If one holds to some version of natural law or a natural knowledge of the virtuous and the vicious, it might seem to imply that nothing else is required for virtuous action. I mean, we all know what “the good” is, right?
Well, yes and no.
Affirming that everyone knows the distinction between right and wrong–what should be pursued and what should be avoided–does not mean that everyone has a perfect understanding of that distinction, or that one’s capacity to deploy the distinction is fully formed at birth, and needs only the opportunity for action, such that right action will necessarily follow. This is not the case, even when one leaves aside the thorny problem of original sin and inherited corruption.
Philip Melanchthon, drawing on aspects of Aristotelianism and Stoicism, approaches the problem as follows in his Ethica doctrinae elementa (Building-Blocks of Ethical Teaching):
Melanchthon agrees with Aristotle that virtue is habit (this might come as a surprise to some, since he was at the same time busy inventing modernity, secularism, relativism, and strip malls). And what leads to habits are appropriate actions–the actions that habituate one to virtue.
Such causes are for Melanchthon of two kinds: efficient causes (αἴτια) and helping causes (συναίτια, συνεργά).
The efficient causes of virtue secundum philosophiam (“according to philosophy”) are right judgment and a free will obedient to right judgment.
The helping causes are of three kinds. Melanchthon says:
The helping causes, or συναίτια, are the following three things: teaching, natural impulses, and discipline. For just as in the case of the arts there is need of these helping causes, so too there is in the case of morals. No one learns architecture without teaching. For although we possess certain principles by nature, nevertheless those very natural notions [naturales notitiae] must be aroused and elucidated by teaching. Among those nations, therefore, where the light of teaching has been extinguished or is still extinguished, natural knowledge [naturalis notitia] is also obscured–just as the Spartans were allowing husbands to barter for their wives.1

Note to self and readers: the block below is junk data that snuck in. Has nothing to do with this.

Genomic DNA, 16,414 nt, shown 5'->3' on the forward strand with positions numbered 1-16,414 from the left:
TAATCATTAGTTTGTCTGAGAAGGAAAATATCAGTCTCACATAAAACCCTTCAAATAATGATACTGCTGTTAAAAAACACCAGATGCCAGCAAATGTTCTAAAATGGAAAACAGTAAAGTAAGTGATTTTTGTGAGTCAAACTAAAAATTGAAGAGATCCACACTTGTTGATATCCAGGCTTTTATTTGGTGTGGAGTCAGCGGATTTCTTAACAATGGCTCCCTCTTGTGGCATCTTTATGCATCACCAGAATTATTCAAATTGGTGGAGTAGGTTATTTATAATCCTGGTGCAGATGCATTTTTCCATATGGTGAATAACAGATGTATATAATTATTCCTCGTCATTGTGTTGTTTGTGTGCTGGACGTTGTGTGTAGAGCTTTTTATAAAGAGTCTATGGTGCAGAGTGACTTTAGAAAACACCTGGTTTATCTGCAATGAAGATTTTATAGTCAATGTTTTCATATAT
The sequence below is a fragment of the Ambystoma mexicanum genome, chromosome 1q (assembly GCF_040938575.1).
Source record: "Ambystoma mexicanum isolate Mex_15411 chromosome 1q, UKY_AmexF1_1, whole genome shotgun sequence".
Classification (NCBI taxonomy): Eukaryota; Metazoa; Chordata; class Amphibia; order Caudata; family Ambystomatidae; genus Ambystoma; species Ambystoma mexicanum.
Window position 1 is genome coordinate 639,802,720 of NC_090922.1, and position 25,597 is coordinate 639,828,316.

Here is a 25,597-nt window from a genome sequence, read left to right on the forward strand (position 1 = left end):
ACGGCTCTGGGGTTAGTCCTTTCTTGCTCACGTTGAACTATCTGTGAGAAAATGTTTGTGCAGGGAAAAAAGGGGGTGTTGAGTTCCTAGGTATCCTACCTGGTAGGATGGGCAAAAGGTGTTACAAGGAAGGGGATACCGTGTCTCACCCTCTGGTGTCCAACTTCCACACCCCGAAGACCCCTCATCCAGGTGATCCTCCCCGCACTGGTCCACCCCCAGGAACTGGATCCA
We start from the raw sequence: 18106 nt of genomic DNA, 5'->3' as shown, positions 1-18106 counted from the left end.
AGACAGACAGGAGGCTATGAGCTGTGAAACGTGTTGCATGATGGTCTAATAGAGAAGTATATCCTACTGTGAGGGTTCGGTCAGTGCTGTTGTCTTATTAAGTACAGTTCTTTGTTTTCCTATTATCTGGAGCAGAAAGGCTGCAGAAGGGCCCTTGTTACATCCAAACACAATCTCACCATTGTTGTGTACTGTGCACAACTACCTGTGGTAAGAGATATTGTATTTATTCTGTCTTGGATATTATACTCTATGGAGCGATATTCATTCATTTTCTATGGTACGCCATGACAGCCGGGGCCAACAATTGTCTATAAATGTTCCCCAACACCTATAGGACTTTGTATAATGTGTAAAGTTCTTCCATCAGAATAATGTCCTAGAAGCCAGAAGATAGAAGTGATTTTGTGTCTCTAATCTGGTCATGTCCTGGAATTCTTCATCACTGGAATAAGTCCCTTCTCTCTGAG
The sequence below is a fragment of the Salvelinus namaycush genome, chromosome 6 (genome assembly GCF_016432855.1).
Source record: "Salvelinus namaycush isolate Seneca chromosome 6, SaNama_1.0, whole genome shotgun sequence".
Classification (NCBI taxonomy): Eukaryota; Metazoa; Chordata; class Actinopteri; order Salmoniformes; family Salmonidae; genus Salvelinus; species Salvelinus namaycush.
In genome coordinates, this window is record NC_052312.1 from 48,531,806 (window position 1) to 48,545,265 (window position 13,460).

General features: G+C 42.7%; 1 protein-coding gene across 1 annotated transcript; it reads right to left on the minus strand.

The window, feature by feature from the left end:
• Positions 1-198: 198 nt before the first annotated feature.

Melanchthon’s position on the relation of knowledge and virtue is, in other words, dynamic. There are certain principles or notions than are innate in human beings as created in the image of God (discussed earlier in the work), but these must be developed in time by instruction (in this post, I do not treat the other two helping causes, natural inclination and discipline).
Indeed, for that very reason God promulgated the Law, Melanchthon says: the Law had already been “written in nature,” but it is aided by the instruction provided in revelation, which gives testimony that “natural notions congruent with the divine Word are the Law of God.”
In sum, natural law is not a magical fix-it that avails ex opere operato for the solution of all ethical dilemmas; it is not a decoder-ring. God, for Melanchthon, has implanted certain principles and lineaments of the virtuous–sketches, if you like–in the human mind as a reflection of and participation in the divine mind. But man, as a temporal creature who exists in the realm of becoming and not of absolute being, needs the helps that are a corollary of existing in the realm of becoming: he needs his natural capacities and natural knowledge to be further educated. Such education in virtue is an aid in the process of habituation. And far from being a defect–a necessary evil, if you will forgive the paradox; the medicine that must go down whether you get a spoonful of sugar or not–it is a genuine good that is part and parcel of creaturely contingency.
As a genuine creaturely good, then, the teaching of virtue should be prized and promoted, Melanchthon believes–and this not only in schools, but in the church as well. It is a fit subject for both, and the content in each context should be the same, even if the method utilized in the church is not (or, at least, is not always) the same as that used in the school–or so Melanchthon would contend. Far from seeing a radical disjunction between what the church “knows” and what civil society “knows” in the field of ethics, he sees them as (ideally, at any rate) coherent. In other words, he thinks that Christian society is a thing, in which church and school–theology and philosophy–can serve each other.